The Rice Thresher, Vol. 91, No. 20, Ed. 1 Friday, February 20, 2004 Page: 15 of 20
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THE RICE THRESHER SPORTS FRIDAY, FEBRUARY 20, 2004
BRING IT ON
Story and layout by
Both basketball teams are having great seasons, but the
Basketball Owl Band, the cheerleaders and the dance
team have supported the teams through good times and
bad. This is the second of a three-part series on the
supporting cast at basketball games.
Whether they are continuing their
high school involvement or simply
love performing in front of a crowd,
the Rice cheerleaders and mascot
are some of the most-dedicated and
biggest sports fans on campus.
"I love being involved with the
game and being so close to the ac-
tion," Ix)vett College senior Rica
Gardner said. "Especially during bas-
ketball season, we are right under
the backboard and feel as if we are a
part of the action."
Most of the females on the squad
started cheering as early as junior
high school, and continuing in col-
lege was the next logical step.
"I got started sophomore year at
Rice with a couple of friends from
Ix>vett who were already involved
with it," Lovett junior Kate
Hurtekant said. "I cheered in junior
high, and since [the Rice
cheerleading squad] was looking
for people, I did it. At most schools,
it is so competitive to get in, but at
Rice, I could actually do it, and it
has been a lot
males on the ip
cheered in high
school, while the others became
involved by simply showing up to
"I got dragged to practice one
time the second semester of my
sophomore year," Lovett senior and
captain Andrew Schaefer said. "I had
no idea what it was like, but my ex-
girlfriend was a cheerleader, so I got
pulled into practice and was thrown
into a pyramid for the next week's
[football game], and I eventually
became part of the team."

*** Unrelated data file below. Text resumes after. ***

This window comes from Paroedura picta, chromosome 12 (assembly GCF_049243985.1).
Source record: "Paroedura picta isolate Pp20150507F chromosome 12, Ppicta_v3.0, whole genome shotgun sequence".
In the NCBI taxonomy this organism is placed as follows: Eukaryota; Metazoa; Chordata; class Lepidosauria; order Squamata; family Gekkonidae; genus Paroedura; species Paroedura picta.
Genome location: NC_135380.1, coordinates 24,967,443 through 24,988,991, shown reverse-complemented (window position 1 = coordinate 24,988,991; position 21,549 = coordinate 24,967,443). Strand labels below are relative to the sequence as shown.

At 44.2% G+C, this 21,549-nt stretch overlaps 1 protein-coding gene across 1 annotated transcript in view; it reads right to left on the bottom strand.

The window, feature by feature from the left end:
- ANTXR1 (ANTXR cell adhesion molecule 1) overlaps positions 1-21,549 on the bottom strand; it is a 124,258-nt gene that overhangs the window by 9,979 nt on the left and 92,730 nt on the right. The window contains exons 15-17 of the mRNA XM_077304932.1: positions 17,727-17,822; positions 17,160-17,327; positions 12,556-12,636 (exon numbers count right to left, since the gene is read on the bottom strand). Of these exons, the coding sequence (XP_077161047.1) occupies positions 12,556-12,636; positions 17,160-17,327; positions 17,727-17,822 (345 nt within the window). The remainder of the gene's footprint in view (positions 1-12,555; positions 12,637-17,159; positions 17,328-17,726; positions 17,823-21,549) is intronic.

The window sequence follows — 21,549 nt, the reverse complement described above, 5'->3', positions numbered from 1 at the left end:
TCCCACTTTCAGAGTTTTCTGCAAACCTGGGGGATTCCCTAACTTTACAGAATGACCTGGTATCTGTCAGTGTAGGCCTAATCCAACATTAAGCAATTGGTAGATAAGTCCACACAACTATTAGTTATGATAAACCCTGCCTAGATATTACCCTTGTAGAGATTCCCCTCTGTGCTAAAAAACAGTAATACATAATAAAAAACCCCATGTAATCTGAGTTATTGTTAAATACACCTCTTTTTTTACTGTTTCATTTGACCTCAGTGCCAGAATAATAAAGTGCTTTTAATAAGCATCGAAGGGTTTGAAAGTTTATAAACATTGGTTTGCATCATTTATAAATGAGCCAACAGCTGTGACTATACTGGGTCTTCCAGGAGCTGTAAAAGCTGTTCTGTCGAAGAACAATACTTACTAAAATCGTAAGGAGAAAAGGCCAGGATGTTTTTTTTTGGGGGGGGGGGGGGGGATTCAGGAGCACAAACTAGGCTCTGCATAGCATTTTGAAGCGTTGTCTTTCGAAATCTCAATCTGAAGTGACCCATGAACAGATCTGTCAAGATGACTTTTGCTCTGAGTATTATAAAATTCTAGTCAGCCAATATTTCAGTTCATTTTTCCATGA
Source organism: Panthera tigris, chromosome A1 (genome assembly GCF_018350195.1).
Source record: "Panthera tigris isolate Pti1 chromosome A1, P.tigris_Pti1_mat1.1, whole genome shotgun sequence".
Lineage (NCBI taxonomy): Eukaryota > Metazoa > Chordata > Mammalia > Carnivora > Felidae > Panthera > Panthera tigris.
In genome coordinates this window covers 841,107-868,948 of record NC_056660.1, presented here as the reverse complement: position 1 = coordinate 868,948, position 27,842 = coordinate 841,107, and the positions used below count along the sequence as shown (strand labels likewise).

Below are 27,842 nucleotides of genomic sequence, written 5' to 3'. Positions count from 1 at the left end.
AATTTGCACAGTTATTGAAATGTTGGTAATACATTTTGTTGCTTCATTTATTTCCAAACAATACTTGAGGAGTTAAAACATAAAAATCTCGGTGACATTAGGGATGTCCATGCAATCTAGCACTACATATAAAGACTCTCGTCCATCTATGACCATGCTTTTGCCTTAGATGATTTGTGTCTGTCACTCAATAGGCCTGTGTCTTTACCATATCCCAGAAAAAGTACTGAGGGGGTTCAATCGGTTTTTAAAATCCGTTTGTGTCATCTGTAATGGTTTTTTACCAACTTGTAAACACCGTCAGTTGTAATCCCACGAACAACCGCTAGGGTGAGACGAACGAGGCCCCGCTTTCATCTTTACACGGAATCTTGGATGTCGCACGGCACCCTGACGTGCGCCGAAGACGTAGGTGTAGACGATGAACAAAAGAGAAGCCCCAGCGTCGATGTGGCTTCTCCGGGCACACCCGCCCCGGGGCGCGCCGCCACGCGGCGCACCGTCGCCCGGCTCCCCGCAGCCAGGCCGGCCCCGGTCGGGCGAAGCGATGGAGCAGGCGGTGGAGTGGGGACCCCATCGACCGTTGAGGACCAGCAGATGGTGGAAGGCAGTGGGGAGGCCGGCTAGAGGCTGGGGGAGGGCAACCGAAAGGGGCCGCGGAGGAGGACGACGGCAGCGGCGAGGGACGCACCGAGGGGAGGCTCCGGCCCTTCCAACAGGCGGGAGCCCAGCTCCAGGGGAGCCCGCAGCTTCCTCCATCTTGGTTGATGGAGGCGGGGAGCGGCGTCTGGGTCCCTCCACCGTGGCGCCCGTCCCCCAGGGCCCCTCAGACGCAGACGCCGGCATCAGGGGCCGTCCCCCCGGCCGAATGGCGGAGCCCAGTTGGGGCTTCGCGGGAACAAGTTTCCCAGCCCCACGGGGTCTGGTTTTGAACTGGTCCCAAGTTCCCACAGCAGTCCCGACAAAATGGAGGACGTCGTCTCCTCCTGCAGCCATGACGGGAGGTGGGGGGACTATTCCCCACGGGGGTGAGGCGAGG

Baker College freshman Russell
Schafer, the only male member of
the current squad who cheered in
high school, believes the stereo-
types associated with male
cheerleading are a big reason more
males are not involved.
"In high school I was a
weightlifter, and I had a friend who
was a weightlifter as well as a cheer-
leader," Schafer said. "I went to an
all-male high school, and joining
cheerleading was not something that
I really wanted to do because of the
things associated with it.
"Then my friend asked me, 'Do
you like weightlifting? Do you like
girls? Tlien cheerleading is a natural
combination of the two things.' I
then thought of it as a challenge."
One challenge for the
cheerleading squad is coor-
dinating with the
Lovett College junior Lanny Bose
has a very different story from the
cheerleaders about how he became
a part of the in-game entertainment.
"The whole reason I started was
because I thought it would be a funny
joke, and as it turns out, I was the only
one who signed up for the [student-
elected] position," Bose said.
"Somebody's got to do it, and I don't
know why it's not more sought-after.
At other schoolslikeTexasA&M it's
a big deal to be yell leader and a spirit-
involved person. For me, I guess it's
really wanting to be the center of
attention because people pay a lot of
attention to a six-foot tall owl."
Bose, who was re-elected to the
^ week, has had
to meet other
past year while
with 'Clutch,' the
and have gotten ideas
as how to be more enter-
taining," Bose said.
For Bose, the hardest part is deal-
ing with the children who think it is
fun to pick on a man in an
"Sometimes kids cry and run
away, but there are the fourth-grad-
ers who like to punch Sammy in the
mouth and pull the tail off," Bose
said. "But it is a lot of fun, because
how often is it socially acceptable to
joke around with people like that
and dance with [Rice University
Police Department officers]?"
Socially acceptable or not, the
cheerleaders said their time commit-
ment is similar to that of a varsity
athlete. The cheerleading squad prac-
tices after class, travels with the
football team during the fall semes-
ter, and even has its own scholarship
available to returning members of
"During football season, we prac-
tice three times per week and twice a
week during basketball season since
there are so many games," Gardner
said. "We have one scholarship —
the Tom Crumpton (Sid Rich '86)
"He was killed in
Brown sophomore Cathy Southwlck (top) completes a basket toss at a
recent cheerleading practice as the male spotters await the catch below.
a car accident right after graduation,
and cheerleading was very important
to him, so his friends and family
started a scholarship."
With both the men's and women's
basketball teams fighting for first
place in the Western Athletic